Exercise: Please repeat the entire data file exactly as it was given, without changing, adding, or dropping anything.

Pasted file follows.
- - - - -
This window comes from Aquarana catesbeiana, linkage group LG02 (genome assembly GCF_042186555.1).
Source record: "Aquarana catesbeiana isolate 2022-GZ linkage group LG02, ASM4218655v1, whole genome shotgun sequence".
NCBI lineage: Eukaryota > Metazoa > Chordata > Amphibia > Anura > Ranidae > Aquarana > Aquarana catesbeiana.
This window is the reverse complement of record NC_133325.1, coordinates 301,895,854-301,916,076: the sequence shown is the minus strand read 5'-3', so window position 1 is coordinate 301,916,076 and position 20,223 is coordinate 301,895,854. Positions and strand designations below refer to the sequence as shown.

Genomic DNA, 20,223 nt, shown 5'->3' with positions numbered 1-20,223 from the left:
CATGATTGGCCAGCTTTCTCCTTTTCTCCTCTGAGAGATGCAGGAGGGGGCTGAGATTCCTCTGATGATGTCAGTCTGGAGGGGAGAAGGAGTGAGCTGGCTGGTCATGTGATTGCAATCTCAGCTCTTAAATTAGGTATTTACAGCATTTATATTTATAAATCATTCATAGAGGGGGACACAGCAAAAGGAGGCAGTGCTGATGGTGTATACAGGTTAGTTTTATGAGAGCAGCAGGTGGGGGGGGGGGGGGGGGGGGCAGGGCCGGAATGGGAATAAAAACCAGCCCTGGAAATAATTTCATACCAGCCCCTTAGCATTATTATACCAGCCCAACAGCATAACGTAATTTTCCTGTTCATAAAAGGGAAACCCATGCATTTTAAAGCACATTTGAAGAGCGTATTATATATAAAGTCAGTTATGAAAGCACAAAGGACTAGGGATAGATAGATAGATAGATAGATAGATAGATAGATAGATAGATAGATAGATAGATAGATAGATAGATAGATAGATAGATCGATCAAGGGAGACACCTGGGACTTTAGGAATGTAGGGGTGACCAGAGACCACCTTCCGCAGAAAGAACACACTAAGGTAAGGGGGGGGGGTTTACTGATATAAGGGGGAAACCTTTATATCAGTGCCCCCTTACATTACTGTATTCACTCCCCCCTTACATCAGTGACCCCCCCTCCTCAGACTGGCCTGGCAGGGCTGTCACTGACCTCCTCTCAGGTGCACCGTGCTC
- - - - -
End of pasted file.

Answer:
This window comes from Aquarana catesbeiana, linkage group LG02 (genome assembly GCF_042186555.1).
Source record: "Aquarana catesbeiana isolate 2022-GZ linkage group LG02, ASM4218655v1, whole genome shotgun sequence".
NCBI lineage: Eukaryota > Metazoa > Chordata > Amphibia > Anura > Ranidae > Aquarana > Aquarana catesbeiana.
This window is the reverse complement of record NC_133325.1, coordinates 301,895,854-301,916,076: the sequence shown is the minus strand read 5'-3', so window position 1 is coordinate 301,916,076 and position 20,223 is coordinate 301,895,854. Positions and strand designations below refer to the sequence as shown.

Genomic DNA, 20,223 nt, shown 5'->3' with positions numbered 1-20,223 from the left:
CATGATTGGCCAGCTTTCTCCTTTTCTCCTCTGAGAGATGCAGGAGGGGGCTGAGATTCCTCTGATGATGTCAGTCTGGAGGGGAGAAGGAGTGAGCTGGCTGGTCATGTGATTGCAATCTCAGCTCTTAAATTAGGTATTTACAGCATTTATATTTATAAATCATTCATAGAGGGGGACACAGCAAAAGGAGGCAGTGCTGATGGTGTATACAGGTTAGTTTTATGAGAGCAGCAGGTGGGGGGGGGGGGGGGGGGGGCAGGGCCGGAATGGGAATAAAAACCAGCCCTGGAAATAATTTCATACCAGCCCCTTAGCATTATTATACCAGCCCAACAGCATAACGTAATTTTCCTGTTCATAAAAGGGAAACCCATGCATTTTAAAGCACATTTGAAGAGCGTATTATATATAAAGTCAGTTATGAAAGCACAAAGGACTAGGGATAGATAGATAGATAGATAGATAGATAGATAGATAGATAGATAGATAGATAGATAGATAGATAGATAGATAGATAGATCGATCAAGGGAGACACCTGGGACTTTAGGAATGTAGGGGTGACCAGAGACCACCTTCCGCAGAAAGAACACACTAAGGTAAGGGGGGGGGGTTTACTGATATAAGGGGGAAACCTTTATATCAGTGCCCCCTTACATTACTGTATTCACTCCCCCCTTACATCAGTGACCCCCCCTCCTCAGACTGGCCTGGCAGGGCTGTCACTGACCTCCTCTCAGGTGCACCGTGCTC